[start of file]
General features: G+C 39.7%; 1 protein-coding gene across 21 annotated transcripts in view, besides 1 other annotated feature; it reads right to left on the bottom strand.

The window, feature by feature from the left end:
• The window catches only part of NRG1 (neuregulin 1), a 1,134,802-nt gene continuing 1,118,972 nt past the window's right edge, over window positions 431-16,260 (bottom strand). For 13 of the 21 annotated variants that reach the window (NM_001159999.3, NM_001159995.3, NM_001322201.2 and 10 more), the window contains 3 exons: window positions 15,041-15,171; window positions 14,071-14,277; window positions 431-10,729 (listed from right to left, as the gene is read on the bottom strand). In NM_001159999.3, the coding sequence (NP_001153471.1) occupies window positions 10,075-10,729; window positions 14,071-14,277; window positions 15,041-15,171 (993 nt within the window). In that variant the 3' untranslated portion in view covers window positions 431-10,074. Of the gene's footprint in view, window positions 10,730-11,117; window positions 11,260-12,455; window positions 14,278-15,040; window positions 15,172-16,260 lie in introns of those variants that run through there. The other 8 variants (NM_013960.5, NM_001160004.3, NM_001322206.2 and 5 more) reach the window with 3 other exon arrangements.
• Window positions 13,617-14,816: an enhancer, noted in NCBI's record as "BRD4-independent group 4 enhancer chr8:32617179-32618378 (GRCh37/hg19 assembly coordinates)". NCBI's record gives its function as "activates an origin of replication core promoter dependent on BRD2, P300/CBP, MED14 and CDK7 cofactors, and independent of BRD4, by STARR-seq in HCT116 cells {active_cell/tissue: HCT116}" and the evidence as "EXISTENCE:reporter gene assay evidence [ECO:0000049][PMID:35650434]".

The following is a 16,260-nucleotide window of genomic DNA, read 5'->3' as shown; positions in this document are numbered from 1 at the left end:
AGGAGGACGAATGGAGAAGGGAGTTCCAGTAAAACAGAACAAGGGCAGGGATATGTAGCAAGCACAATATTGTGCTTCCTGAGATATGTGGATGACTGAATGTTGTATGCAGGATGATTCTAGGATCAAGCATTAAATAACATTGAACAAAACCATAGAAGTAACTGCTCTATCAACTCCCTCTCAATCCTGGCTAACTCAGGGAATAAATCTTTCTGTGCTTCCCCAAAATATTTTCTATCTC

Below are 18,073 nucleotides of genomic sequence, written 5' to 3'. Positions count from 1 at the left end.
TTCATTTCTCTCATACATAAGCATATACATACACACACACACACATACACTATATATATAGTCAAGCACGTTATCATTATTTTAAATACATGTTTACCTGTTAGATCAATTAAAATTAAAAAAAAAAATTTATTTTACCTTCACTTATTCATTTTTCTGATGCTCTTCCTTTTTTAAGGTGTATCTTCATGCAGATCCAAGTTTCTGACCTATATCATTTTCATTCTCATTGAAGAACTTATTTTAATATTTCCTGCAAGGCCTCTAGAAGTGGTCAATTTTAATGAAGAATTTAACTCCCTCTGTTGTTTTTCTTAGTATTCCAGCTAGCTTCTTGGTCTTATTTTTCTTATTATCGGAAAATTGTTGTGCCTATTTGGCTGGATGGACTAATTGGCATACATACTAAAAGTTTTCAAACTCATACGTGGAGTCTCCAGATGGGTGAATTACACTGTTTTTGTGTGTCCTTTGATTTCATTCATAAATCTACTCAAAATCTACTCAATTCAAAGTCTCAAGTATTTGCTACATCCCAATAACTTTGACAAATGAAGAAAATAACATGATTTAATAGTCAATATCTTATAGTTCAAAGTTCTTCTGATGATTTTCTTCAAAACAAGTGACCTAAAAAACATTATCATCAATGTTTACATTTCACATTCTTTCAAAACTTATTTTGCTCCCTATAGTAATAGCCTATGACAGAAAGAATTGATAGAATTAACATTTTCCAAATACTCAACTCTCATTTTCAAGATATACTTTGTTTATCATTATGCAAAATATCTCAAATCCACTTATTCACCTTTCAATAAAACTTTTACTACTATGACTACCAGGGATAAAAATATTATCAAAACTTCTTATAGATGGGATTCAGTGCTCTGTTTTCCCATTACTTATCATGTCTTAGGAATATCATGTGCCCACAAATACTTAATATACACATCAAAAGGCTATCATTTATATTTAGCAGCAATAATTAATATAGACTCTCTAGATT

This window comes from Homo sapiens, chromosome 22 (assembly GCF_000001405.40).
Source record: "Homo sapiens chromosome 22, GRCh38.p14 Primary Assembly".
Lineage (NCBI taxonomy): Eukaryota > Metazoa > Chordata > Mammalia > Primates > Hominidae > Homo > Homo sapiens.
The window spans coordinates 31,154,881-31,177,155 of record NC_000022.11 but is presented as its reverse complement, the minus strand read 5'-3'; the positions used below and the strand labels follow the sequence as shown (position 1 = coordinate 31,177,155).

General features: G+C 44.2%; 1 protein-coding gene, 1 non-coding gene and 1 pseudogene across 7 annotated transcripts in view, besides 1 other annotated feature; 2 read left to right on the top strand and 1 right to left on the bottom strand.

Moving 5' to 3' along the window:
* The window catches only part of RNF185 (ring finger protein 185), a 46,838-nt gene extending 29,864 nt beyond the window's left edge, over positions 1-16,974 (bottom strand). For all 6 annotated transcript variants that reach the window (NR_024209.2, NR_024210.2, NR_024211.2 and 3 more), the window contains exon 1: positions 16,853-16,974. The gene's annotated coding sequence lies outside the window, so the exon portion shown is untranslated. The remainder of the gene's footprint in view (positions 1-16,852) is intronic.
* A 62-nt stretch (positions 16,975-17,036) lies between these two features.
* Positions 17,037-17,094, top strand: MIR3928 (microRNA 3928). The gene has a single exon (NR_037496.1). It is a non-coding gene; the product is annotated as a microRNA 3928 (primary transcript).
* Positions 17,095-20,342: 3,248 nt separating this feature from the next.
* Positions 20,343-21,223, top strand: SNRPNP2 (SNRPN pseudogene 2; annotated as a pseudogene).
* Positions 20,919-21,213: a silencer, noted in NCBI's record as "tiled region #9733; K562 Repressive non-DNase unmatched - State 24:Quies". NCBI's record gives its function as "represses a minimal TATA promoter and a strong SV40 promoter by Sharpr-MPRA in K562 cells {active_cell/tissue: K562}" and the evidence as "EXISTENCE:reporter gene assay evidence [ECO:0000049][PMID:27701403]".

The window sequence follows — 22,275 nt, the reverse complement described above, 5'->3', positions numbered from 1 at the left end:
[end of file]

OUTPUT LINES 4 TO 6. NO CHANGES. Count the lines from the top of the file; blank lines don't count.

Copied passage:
• Window positions 13,617-14,816: an enhancer, noted in NCBI's record as "BRD4-independent group 4 enhancer chr8:32617179-32618378 (GRCh37/hg19 assembly coordinates)". NCBI's record gives its function as "activates an origin of replication core promoter dependent on BRD2, P300/CBP, MED14 and CDK7 cofactors, and independent of BRD4, by STARR-seq in HCT116 cells {active_cell/tissue: HCT116}" and the evidence as "EXISTENCE:reporter gene assay evidence [ECO:0000049][PMID:35650434]".

The following is a 16,260-nucleotide window of genomic DNA, read 5'->3' as shown; positions in this document are numbered from 1 at the left end:
AGGAGGACGAATGGAGAAGGGAGTTCCAGTAAAACAGAACAAGGGCAGGGATATGTAGCAAGCACAATATTGTGCTTCCTGAGATATGTGGATGACTGAATGTTGTATGCAGGATGATTCTAGGATCAAGCATTAAATAACATTGAACAAAACCATAGAAGTAACTGCTCTATCAACTCCCTCTCAATCCTGGCTAACTCAGGGAATAAATCTTTCTGTGCTTCCCCAAAATATTTTCTATCTC